The Library of Julio Santo Domingo
Julio Mario Santo Domingo was a collector and visionary who filled his homes and warehouses with the world’s greatest private collection related to the subjects of drugs, sex, magic, and rock and roll: a library of more than 50,000 items featuring works by Andy Warhol, Timothy Leary, Sigmund Freud, the Marquis de Sade, Charles Baudelaire, Allen Ginsberg, the Rolling Stones, Aleister Crowley, and many more. This extraordinary collection is vividly documented in the beautifully-designed Altered States: The Library of Julio Santo Domingo, an unprecedented insight into the effect of drugs on life, politics and popular culture that’s comprehensive and fantastical, informative and hallucinatory all at once.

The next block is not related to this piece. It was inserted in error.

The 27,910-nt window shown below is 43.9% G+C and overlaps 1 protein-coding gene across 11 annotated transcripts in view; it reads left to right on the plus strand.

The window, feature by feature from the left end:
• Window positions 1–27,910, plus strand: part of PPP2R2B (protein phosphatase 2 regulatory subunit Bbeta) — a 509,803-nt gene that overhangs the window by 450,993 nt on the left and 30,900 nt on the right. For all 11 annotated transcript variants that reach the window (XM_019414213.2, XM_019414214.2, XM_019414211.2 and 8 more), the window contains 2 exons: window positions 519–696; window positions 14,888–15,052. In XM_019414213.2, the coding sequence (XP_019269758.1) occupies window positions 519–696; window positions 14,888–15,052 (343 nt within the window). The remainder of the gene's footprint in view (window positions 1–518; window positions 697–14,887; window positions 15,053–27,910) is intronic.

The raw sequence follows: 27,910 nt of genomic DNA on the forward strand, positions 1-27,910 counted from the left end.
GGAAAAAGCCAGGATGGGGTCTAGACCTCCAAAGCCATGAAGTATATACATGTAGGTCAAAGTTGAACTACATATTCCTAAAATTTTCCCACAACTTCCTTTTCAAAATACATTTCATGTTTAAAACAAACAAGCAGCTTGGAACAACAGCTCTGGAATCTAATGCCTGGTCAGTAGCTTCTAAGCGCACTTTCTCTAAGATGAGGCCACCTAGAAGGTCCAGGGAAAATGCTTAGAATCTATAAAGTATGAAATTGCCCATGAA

A Dance with Fred Astaire covers the 94 years Jonas Mekas has spent weaving himself inextricably into the fabric of postwar culture, featuring a dizzying cast of cultural icons both underground and mainstream. Told in Mekas’ warm prose style and illustrated with rare personal materials, this is a revealing visual autobiography of a genuine culture hero.
The Psychedelic Worlds of
Paul Major has lived resolutely on the vanguard of musical culture for nearly a half-century; as a pioneering record collector turned eminent rock and roller, his influence is vast, far-reaching and woefully unsung—until now. Feel the Music traces Paul’s singular trajectory from his early days in the Midwest, through his years in the New York punk scene, and headlong into his trailblazing career as a connoisseur of the weirdest records of all time.